There is, of course, one legitimate point underlying this plan: Schools operate on hours that plainly are not designed to serve parents or kids. Most start around 8 and end around 3, which is bad for 9-to-5 working parents and late-rising teens alike. If the government is going to take custody of the nation’s children for 35 hours a week or so, it should pick hours that minimize the inconvenience to families.

Most districts should push their start times back to 9, in other words. Though that’s really a job for the districts themselves, not the federal government.

But Harris’s bill (cosponsored with fellow Democratic senators Kirsten Gillibrand, Richard Blumenthal, Sherrod Brown, Jeff Merkley, and Michael Bennet) goes much, much further. It envisions the role of schools as not just providing the education that students need and leaving the rest in parents’ hands, but as providing a free or at least heavily subsidized service to parents who work.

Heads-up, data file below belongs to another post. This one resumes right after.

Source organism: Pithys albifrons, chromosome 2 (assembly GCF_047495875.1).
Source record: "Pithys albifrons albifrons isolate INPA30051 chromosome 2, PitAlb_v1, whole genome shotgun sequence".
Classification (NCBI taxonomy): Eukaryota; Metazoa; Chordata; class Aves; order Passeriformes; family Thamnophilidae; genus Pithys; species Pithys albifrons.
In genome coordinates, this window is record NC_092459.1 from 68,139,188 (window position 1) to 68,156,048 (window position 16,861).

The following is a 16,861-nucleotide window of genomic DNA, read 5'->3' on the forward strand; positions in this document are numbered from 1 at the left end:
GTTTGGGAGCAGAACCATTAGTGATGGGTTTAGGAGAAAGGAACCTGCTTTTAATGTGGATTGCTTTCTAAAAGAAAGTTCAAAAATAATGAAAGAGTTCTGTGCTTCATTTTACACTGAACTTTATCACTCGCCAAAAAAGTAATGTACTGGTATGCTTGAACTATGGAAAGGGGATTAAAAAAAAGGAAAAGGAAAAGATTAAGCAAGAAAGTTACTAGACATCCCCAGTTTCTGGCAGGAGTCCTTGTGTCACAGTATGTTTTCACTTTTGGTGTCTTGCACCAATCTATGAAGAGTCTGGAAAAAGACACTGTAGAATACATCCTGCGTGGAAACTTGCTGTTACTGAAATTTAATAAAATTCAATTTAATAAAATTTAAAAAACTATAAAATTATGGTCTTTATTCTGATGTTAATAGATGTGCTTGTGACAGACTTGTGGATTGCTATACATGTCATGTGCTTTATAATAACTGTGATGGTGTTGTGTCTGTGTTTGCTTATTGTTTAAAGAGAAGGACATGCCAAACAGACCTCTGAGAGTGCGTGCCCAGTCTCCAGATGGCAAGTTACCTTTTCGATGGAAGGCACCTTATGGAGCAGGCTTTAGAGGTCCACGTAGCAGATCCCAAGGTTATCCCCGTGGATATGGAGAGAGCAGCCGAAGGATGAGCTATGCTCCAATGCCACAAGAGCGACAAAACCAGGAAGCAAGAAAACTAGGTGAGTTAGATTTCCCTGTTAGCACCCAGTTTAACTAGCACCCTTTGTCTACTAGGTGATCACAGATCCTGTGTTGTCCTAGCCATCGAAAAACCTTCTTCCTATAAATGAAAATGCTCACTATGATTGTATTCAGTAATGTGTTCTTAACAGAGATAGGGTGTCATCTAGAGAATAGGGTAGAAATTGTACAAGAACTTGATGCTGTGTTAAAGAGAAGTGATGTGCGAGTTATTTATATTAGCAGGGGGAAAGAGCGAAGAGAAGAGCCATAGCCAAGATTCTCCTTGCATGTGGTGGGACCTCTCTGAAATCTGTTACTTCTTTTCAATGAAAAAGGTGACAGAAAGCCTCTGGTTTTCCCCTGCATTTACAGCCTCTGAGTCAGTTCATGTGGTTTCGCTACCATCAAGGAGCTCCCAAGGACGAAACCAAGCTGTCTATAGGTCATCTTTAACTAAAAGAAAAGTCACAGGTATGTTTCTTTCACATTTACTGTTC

Thus the funding for 500 schools to change their approach, presumably with the goal of showing how great this is so schools nationwide can adopt it. The grants would top out at $5 million, and schools would have to cover the time without forcing existing staff to work longer hours without getting paid more. Total annual funding across all these schools would be $1.3 billion for the school year plus another $1.3 billion in the summer.